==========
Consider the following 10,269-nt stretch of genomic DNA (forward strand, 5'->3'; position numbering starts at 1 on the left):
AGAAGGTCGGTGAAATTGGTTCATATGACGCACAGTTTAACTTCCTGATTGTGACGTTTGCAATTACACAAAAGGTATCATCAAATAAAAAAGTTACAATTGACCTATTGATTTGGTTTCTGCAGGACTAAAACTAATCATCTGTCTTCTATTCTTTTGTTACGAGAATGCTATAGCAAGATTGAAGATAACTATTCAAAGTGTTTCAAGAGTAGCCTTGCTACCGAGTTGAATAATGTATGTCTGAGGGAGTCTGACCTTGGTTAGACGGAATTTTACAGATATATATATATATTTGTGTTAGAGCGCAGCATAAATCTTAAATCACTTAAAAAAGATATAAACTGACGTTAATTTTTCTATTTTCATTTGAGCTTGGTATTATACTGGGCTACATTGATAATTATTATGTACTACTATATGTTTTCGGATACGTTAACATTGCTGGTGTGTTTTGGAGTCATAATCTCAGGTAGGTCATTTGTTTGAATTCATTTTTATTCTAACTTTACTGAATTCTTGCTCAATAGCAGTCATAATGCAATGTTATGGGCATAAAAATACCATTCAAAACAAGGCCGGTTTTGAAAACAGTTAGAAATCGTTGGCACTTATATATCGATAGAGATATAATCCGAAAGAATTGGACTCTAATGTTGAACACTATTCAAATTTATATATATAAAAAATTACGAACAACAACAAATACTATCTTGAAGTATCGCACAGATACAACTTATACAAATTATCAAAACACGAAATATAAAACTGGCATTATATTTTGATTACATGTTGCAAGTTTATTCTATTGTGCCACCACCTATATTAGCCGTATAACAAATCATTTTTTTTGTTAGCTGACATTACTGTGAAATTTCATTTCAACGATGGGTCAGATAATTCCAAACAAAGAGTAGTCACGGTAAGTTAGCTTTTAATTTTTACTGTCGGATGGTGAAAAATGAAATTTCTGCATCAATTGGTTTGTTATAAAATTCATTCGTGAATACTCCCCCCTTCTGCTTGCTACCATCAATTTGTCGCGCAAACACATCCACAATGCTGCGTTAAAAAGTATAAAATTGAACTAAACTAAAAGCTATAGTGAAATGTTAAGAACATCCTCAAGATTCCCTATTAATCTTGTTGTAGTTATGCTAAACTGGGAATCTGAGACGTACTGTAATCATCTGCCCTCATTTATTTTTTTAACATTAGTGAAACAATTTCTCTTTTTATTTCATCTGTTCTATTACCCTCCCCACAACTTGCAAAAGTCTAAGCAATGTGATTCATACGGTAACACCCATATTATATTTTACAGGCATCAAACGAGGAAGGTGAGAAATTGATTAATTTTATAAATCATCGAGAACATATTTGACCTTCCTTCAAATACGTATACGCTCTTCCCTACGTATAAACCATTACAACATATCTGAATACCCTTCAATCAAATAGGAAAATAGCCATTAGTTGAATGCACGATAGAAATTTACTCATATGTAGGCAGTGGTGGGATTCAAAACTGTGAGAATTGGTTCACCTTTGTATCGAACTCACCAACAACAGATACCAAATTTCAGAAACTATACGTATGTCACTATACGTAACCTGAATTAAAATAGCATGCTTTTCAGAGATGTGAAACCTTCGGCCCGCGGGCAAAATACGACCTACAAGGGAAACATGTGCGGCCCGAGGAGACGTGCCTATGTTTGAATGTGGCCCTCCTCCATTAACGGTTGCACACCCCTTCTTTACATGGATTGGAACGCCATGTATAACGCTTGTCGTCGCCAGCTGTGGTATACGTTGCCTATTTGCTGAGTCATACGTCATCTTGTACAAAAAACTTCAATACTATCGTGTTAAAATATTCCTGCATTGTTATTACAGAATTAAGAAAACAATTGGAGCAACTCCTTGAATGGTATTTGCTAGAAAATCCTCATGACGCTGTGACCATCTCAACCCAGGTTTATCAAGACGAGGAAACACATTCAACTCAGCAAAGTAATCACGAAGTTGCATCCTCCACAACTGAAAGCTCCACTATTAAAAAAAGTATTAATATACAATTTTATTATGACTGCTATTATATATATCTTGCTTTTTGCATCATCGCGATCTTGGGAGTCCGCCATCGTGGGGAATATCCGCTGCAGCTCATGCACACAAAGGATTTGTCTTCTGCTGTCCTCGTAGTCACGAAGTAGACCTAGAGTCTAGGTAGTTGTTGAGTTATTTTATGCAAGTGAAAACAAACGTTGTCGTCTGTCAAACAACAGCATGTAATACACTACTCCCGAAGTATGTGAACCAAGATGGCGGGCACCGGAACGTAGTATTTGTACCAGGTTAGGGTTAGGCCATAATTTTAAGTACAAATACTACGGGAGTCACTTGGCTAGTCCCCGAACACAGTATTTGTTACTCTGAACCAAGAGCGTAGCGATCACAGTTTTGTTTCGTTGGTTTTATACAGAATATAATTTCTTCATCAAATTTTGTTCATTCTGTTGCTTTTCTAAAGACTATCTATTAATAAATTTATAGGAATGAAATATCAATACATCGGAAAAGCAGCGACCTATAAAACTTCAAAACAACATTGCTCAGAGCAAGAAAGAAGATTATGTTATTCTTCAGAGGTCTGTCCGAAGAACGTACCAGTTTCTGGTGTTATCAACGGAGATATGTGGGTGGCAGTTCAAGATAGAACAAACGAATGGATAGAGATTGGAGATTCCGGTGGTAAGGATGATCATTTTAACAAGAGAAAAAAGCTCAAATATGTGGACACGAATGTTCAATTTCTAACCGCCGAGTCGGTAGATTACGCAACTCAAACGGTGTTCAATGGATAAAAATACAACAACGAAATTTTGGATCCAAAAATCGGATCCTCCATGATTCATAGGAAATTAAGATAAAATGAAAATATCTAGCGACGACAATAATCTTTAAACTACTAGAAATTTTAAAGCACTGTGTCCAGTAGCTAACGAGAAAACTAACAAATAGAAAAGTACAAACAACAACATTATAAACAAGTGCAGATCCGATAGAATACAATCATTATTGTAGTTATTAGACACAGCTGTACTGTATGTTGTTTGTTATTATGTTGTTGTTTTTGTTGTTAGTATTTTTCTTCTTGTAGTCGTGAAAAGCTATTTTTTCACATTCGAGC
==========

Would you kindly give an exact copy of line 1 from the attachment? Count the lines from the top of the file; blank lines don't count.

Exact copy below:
Consider the following 10,269-nt stretch of genomic DNA (forward strand, 5'->3'; position numbering starts at 1 on the left):